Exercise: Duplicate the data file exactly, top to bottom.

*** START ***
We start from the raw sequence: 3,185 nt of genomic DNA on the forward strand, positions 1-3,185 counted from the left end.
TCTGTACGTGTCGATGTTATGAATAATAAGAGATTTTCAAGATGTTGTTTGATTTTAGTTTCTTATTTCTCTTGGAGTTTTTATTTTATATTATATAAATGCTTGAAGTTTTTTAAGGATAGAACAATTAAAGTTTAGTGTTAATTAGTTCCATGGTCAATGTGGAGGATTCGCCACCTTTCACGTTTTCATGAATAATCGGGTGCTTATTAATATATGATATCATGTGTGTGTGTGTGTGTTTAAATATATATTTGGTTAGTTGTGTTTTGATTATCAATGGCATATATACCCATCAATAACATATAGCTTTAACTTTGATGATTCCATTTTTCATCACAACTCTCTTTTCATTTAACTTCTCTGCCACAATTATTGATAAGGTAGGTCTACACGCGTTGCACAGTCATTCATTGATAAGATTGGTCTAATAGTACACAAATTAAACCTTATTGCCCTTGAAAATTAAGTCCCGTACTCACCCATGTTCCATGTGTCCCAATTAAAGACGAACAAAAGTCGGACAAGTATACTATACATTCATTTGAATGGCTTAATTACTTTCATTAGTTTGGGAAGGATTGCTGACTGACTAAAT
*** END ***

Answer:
We start from the raw sequence: 3,185 nt of genomic DNA on the forward strand, positions 1-3,185 counted from the left end.
TCTGTACGTGTCGATGTTATGAATAATAAGAGATTTTCAAGATGTTGTTTGATTTTAGTTTCTTATTTCTCTTGGAGTTTTTATTTTATATTATATAAATGCTTGAAGTTTTTTAAGGATAGAACAATTAAAGTTTAGTGTTAATTAGTTCCATGGTCAATGTGGAGGATTCGCCACCTTTCACGTTTTCATGAATAATCGGGTGCTTATTAATATATGATATCATGTGTGTGTGTGTGTGTTTAAATATATATTTGGTTAGTTGTGTTTTGATTATCAATGGCATATATACCCATCAATAACATATAGCTTTAACTTTGATGATTCCATTTTTCATCACAACTCTCTTTTCATTTAACTTCTCTGCCACAATTATTGATAAGGTAGGTCTACACGCGTTGCACAGTCATTCATTGATAAGATTGGTCTAATAGTACACAAATTAAACCTTATTGCCCTTGAAAATTAAGTCCCGTACTCACCCATGTTCCATGTGTCCCAATTAAAGACGAACAAAAGTCGGACAAGTATACTATACATTCATTTGAATGGCTTAATTACTTTCATTAGTTTGGGAAGGATTGCTGACTGACTAAAT